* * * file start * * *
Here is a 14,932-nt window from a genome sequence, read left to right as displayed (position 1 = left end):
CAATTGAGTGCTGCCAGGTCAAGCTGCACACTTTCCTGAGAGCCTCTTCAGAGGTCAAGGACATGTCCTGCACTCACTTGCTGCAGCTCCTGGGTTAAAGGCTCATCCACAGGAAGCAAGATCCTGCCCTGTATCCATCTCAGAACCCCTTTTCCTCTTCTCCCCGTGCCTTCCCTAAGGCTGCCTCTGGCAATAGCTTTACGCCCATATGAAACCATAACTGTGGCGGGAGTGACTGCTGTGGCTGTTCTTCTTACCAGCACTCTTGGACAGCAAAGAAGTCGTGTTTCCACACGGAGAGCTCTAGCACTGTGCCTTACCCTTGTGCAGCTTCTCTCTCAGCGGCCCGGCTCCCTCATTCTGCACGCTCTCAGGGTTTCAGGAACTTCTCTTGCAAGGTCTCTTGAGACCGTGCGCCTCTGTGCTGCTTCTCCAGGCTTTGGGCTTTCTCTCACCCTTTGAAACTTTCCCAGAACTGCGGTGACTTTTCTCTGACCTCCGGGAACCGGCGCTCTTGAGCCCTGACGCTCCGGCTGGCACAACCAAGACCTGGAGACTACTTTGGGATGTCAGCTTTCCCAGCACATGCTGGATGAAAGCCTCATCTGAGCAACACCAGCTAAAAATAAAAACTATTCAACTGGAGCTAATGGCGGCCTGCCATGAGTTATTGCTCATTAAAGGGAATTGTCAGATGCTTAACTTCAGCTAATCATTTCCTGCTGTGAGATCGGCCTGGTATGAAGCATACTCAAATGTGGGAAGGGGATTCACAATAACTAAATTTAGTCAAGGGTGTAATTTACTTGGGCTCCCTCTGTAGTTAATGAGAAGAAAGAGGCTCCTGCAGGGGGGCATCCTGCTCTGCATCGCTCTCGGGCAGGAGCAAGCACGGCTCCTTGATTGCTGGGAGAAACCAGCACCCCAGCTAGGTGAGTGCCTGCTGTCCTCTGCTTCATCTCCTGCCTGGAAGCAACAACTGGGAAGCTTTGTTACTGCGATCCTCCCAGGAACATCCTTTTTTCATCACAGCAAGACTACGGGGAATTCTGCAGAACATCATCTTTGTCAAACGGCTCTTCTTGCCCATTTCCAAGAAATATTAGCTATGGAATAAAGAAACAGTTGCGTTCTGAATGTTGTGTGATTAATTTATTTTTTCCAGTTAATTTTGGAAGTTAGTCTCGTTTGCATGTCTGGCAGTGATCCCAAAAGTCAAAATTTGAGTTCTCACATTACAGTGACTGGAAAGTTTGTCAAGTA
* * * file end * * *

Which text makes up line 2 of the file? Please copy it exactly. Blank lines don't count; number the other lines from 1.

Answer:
CAATTGAGTGCTGCCAGGTCAAGCTGCACACTTTCCTGAGAGCCTCTTCAGAGGTCAAGGACATGTCCTGCACTCACTTGCTGCAGCTCCTGGGTTAAAGGCTCATCCACAGGAAGCAAGATCCTGCCCTGTATCCATCTCAGAACCCCTTTTCCTCTTCTCCCCGTGCCTTCCCTAAGGCTGCCTCTGGCAATAGCTTTACGCCCATATGAAACCATAACTGTGGCGGGAGTGACTGCTGTGGCTGTTCTTCTTACCAGCACTCTTGGACAGCAAAGAAGTCGTGTTTCCACACGGAGAGCTCTAGCACTGTGCCTTACCCTTGTGCAGCTTCTCTCTCAGCGGCCCGGCTCCCTCATTCTGCACGCTCTCAGGGTTTCAGGAACTTCTCTTGCAAGGTCTCTTGAGACCGTGCGCCTCTGTGCTGCTTCTCCAGGCTTTGGGCTTTCTCTCACCCTTTGAAACTTTCCCAGAACTGCGGTGACTTTTCTCTGACCTCCGGGAACCGGCGCTCTTGAGCCCTGACGCTCCGGCTGGCACAACCAAGACCTGGAGACTACTTTGGGATGTCAGCTTTCCCAGCACATGCTGGATGAAAGCCTCATCTGAGCAACACCAGCTAAAAATAAAAACTATTCAACTGGAGCTAATGGCGGCCTGCCATGAGTTATTGCTCATTAAAGGGAATTGTCAGATGCTTAACTTCAGCTAATCATTTCCTGCTGTGAGATCGGCCTGGTATGAAGCATACTCAAATGTGGGAAGGGGATTCACAATAACTAAATTTAGTCAAGGGTGTAATTTACTTGGGCTCCCTCTGTAGTTAATGAGAAGAAAGAGGCTCCTGCAGGGGGGCATCCTGCTCTGCATCGCTCTCGGGCAGGAGCAAGCACGGCTCCTTGATTGCTGGGAGAAACCAGCACCCCAGCTAGGTGAGTGCCTGCTGTCCTCTGCTTCATCTCCTGCCTGGAAGCAACAACTGGGAAGCTTTGTTACTGCGATCCTCCCAGGAACATCCTTTTTTCATCACAGCAAGACTACGGGGAATTCTGCAGAACATCATCTTTGTCAAACGGCTCTTCTTGCCCATTTCCAAGAAATATTAGCTATGGAATAAAGAAACAGTTGCGTTCTGAATGTTGTGTGATTAATTTATTTTTTCCAGTTAATTTTGGAAGTTAGTCTCGTTTGCATGTCTGGCAGTGATCCCAAAAGTCAAAATTTGAGTTCTCACATTACAGTGACTGGAAAGTTTGTCAAGTA